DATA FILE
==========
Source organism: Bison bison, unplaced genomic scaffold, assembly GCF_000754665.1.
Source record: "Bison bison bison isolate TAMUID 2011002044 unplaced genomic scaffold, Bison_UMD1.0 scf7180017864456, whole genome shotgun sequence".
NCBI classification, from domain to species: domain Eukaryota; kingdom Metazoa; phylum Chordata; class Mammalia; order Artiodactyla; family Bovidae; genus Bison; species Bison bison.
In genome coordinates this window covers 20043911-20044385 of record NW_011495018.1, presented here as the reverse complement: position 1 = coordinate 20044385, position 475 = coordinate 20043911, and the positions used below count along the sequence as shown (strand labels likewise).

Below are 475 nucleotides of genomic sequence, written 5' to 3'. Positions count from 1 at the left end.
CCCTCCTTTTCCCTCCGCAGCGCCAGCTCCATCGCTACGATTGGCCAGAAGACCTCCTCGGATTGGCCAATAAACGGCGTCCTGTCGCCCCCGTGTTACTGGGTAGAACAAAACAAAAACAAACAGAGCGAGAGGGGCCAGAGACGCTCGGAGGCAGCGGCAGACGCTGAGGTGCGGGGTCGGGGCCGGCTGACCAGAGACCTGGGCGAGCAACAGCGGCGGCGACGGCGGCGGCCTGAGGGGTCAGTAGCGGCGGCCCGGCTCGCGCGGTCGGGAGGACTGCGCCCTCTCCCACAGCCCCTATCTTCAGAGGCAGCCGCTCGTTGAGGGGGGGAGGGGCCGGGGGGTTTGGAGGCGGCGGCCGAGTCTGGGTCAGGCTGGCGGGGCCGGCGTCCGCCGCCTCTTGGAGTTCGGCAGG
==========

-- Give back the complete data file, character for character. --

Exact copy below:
Source organism: Bison bison, unplaced genomic scaffold, assembly GCF_000754665.1.
Source record: "Bison bison bison isolate TAMUID 2011002044 unplaced genomic scaffold, Bison_UMD1.0 scf7180017864456, whole genome shotgun sequence".
NCBI classification, from domain to species: domain Eukaryota; kingdom Metazoa; phylum Chordata; class Mammalia; order Artiodactyla; family Bovidae; genus Bison; species Bison bison.
In genome coordinates this window covers 20043911-20044385 of record NW_011495018.1, presented here as the reverse complement: position 1 = coordinate 20044385, position 475 = coordinate 20043911, and the positions used below count along the sequence as shown (strand labels likewise).

Below are 475 nucleotides of genomic sequence, written 5' to 3'. Positions count from 1 at the left end.
CCCTCCTTTTCCCTCCGCAGCGCCAGCTCCATCGCTACGATTGGCCAGAAGACCTCCTCGGATTGGCCAATAAACGGCGTCCTGTCGCCCCCGTGTTACTGGGTAGAACAAAACAAAAACAAACAGAGCGAGAGGGGCCAGAGACGCTCGGAGGCAGCGGCAGACGCTGAGGTGCGGGGTCGGGGCCGGCTGACCAGAGACCTGGGCGAGCAACAGCGGCGGCGACGGCGGCGGCCTGAGGGGTCAGTAGCGGCGGCCCGGCTCGCGCGGTCGGGAGGACTGCGCCCTCTCCCACAGCCCCTATCTTCAGAGGCAGCCGCTCGTTGAGGGGGGGAGGGGCCGGGGGGTTTGGAGGCGGCGGCCGAGTCTGGGTCAGGCTGGCGGGGCCGGCGTCCGCCGCCTCTTGGAGTTCGGCAGG